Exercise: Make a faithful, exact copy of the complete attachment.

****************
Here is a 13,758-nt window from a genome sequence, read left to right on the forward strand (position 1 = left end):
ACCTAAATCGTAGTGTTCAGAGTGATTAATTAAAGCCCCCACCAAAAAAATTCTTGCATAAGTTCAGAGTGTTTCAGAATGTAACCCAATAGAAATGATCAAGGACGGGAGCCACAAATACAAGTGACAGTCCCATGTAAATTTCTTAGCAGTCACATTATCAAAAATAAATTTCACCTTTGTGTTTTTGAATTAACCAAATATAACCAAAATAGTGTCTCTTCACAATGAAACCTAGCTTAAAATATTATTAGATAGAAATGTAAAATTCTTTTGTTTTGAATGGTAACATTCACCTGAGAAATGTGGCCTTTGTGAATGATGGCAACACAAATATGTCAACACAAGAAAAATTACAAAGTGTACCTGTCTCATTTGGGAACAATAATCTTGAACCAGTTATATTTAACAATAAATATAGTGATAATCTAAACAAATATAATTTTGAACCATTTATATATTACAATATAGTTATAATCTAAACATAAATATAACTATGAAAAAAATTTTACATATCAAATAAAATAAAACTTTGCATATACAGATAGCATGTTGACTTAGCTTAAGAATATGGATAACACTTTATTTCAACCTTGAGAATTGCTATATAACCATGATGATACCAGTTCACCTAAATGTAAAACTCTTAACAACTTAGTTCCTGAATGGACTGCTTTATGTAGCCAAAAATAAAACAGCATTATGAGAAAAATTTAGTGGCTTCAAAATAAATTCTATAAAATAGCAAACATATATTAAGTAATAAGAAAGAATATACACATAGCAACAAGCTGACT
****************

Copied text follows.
Here is a 13,758-nt window from a genome sequence, read left to right on the forward strand (position 1 = left end):
ACCTAAATCGTAGTGTTCAGAGTGATTAATTAAAGCCCCCACCAAAAAAATTCTTGCATAAGTTCAGAGTGTTTCAGAATGTAACCCAATAGAAATGATCAAGGACGGGAGCCACAAATACAAGTGACAGTCCCATGTAAATTTCTTAGCAGTCACATTATCAAAAATAAATTTCACCTTTGTGTTTTTGAATTAACCAAATATAACCAAAATAGTGTCTCTTCACAATGAAACCTAGCTTAAAATATTATTAGATAGAAATGTAAAATTCTTTTGTTTTGAATGGTAACATTCACCTGAGAAATGTGGCCTTTGTGAATGATGGCAACACAAATATGTCAACACAAGAAAAATTACAAAGTGTACCTGTCTCATTTGGGAACAATAATCTTGAACCAGTTATATTTAACAATAAATATAGTGATAATCTAAACAAATATAATTTTGAACCATTTATATATTACAATATAGTTATAATCTAAACATAAATATAACTATGAAAAAAATTTTACATATCAAATAAAATAAAACTTTGCATATACAGATAGCATGTTGACTTAGCTTAAGAATATGGATAACACTTTATTTCAACCTTGAGAATTGCTATATAACCATGATGATACCAGTTCACCTAAATGTAAAACTCTTAACAACTTAGTTCCTGAATGGACTGCTTTATGTAGCCAAAAATAAAACAGCATTATGAGAAAAATTTAGTGGCTTCAAAATAAATTCTATAAAATAGCAAACATATATTAAGTAATAAGAAAGAATATACACATAGCAACAAGCTGACT